Israel, after a day of some of the heaviest bombardment of the war, said late today that its forces have accepted a new cease-fire in Lebanon, and U.S. special envoy Philip C. Habib quickly asked Lebanon's collapsing government to inform Palestinian guerrillas.

Although cease-fires have repeatedly been declared and broken in the nearly three-week-old Israeli invasion of Lebanon, reports of a new willingness by President Reagan to exert pressure on Israel and new political involvement by Saudi Arabia were seen here as indications that the ferocious fighting might be near an end.

The cease-fire came after a day of widespread bombing and naval shelling that reduced more sections of Palestinian and Moslem neighborhoods in West Beirut to rubble. It also followed the resignation of Lebanese Prime Minister Shafiq Wazzan, who expressed despair at the growing devastation and accused Habib of collusion with Israel in its use of "blackmail and military escalation" to stampede the Lebanese political establishment into abandoning the beleaguered Palestinian guerrillas.

The Israeli agreement to a new cease-fire reportedly came after Saudi Arabia, during the past two days, put strong pressure on the United States to use its influence as Israel's closest ally to halt the bombing and shelling.

The Saudi pressure reportedly included strong threats, whose exact nature could not be learned.

The cease-fire went into effect at 9 p.m. 3 p.m. EDT and there were no immediate indications of violations.

Throughout the day, however, Israel had continued to bombard the portion of the capital under Moslem and PLO control and tightened its hold on the strategic areas south and east of the city, centering on the Beirut-to-Damascus highway, the lifeline of the Syrian forces in Lebanon.

Israeli aircraft in pairs bombed and rocketed Beirut targets ranging from the much-punished Palestinian refugee camps in the southern suburbs to neighborhoods just south of Corniche Mazraa.

For Israel, that broad boulevard appears to be the dividing line between the Palestinian areas and the rest of West Beirut, which the invaders have bombed less intensely.

But the Israelis also renewed their naval gunfire along the entire coastline, from the closed Beirut Airport all the way up to the British Embassy, which was reported struck by one round, and the nearby American University of Beirut, where, according to university officials, several buildings were damaged for the first time in the current war.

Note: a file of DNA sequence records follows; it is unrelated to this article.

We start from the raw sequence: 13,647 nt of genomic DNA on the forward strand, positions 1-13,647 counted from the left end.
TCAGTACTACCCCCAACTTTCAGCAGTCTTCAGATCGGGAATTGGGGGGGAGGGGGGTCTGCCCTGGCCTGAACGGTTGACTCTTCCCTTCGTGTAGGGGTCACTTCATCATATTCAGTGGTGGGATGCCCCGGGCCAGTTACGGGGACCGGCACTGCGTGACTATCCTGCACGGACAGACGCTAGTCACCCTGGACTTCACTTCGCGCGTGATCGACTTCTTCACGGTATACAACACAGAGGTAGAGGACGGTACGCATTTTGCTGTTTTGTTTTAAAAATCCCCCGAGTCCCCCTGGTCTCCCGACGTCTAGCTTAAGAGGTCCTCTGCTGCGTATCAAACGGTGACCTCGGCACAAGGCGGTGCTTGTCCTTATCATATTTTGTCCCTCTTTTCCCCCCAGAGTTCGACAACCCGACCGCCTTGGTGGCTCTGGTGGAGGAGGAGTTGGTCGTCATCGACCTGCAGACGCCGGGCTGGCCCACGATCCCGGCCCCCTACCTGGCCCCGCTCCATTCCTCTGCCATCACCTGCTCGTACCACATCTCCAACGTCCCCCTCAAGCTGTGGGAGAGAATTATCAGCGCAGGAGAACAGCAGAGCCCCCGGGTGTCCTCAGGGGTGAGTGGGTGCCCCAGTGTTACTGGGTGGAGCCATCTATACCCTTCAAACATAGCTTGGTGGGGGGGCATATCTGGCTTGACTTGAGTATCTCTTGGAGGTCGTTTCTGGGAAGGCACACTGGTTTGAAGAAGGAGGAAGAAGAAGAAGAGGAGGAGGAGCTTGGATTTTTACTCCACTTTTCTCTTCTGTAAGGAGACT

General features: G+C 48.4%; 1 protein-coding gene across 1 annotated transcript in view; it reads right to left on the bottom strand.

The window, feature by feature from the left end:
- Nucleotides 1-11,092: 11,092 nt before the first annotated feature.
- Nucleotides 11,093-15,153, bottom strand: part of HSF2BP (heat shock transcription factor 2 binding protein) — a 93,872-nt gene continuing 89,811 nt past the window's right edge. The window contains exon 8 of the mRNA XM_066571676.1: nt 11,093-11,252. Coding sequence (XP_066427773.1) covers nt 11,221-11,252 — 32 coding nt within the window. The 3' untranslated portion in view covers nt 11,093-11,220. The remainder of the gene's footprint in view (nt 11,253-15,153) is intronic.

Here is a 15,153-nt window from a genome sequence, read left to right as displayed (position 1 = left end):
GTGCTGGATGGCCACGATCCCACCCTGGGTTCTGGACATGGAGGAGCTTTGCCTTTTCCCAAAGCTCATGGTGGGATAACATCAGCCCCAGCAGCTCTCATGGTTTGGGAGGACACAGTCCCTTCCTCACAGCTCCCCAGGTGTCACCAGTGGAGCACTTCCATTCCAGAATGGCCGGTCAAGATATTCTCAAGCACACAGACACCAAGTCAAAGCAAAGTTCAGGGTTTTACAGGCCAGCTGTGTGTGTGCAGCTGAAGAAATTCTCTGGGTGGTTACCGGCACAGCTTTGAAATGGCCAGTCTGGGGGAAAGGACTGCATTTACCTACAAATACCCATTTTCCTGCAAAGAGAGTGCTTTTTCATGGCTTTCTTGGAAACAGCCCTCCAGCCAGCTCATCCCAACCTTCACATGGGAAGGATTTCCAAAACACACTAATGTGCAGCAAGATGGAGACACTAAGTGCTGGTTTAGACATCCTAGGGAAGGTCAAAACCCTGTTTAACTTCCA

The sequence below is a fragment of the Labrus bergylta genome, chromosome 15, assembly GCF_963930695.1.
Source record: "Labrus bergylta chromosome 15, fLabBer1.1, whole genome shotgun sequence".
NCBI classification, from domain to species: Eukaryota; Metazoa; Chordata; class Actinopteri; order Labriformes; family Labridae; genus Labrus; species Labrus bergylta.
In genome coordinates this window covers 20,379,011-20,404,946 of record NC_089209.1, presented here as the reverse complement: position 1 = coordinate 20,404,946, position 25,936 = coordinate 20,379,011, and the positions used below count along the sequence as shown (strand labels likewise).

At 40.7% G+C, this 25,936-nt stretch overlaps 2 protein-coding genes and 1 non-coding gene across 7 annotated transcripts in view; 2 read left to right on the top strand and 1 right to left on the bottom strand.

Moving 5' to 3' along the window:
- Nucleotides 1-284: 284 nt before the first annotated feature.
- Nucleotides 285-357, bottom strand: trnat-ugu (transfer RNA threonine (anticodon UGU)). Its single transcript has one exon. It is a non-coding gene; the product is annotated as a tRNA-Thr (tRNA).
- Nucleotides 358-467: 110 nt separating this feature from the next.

Tentative casualty figures were given by police sources as 100 dead and 275 wounded for the day, after 30 were reported killed and 60 wounded in yesterday's raids, which had been the most intense since the first wave of the invasion on June 6.

Israeli tanks were reported in control of the Beirut Airport runways and main terminal building.

Military analysts ascribed greater strategic importance to Israeli ground moves east of Beirut. There, a column of American-made M60 tanks was seen moving up from Jamhour, just above the presidential palace at Baabda, toward Aley.

Syrian military spokesmen in Damascus said 1,000 Syrian troops had retreated from Alayh, a Druze town on the Beirut-to-Damascus highway, and taken up "another defensive line."

But military specialists said the Syrians, plus 400 Iranian and 200 Jordanian volunteers and perhaps 300 Palestinians, had been outflanked in a pocket south of the Damascus highway. They reportedly were not cut off, but their only escape lay in walking out through the Metn Valley north of the highway since no more roads existed for them to leave in their vehicles.

Wazzan, 56, charged in a state radio broadcast that while "Habib appears to be mediating to find a solution, he is giving Israel every possibility to go on with its aggression."

It appeared, according to sources here, however, that the key to the day's diplomatic developments was Saudi Arabia's decision, after weeks of silence, to intervene and use pressure.

Saeb Salam, a respected elder statesman who has been prime minister six times and took up some of Wazzan's activities today, told The Washington Post that PLO leader Yasser Arafat received word from Saudi Arabia that U.S. national security adviser William Clark had assured the Saudis that Israeli forces would make a token three-mile withdrawal.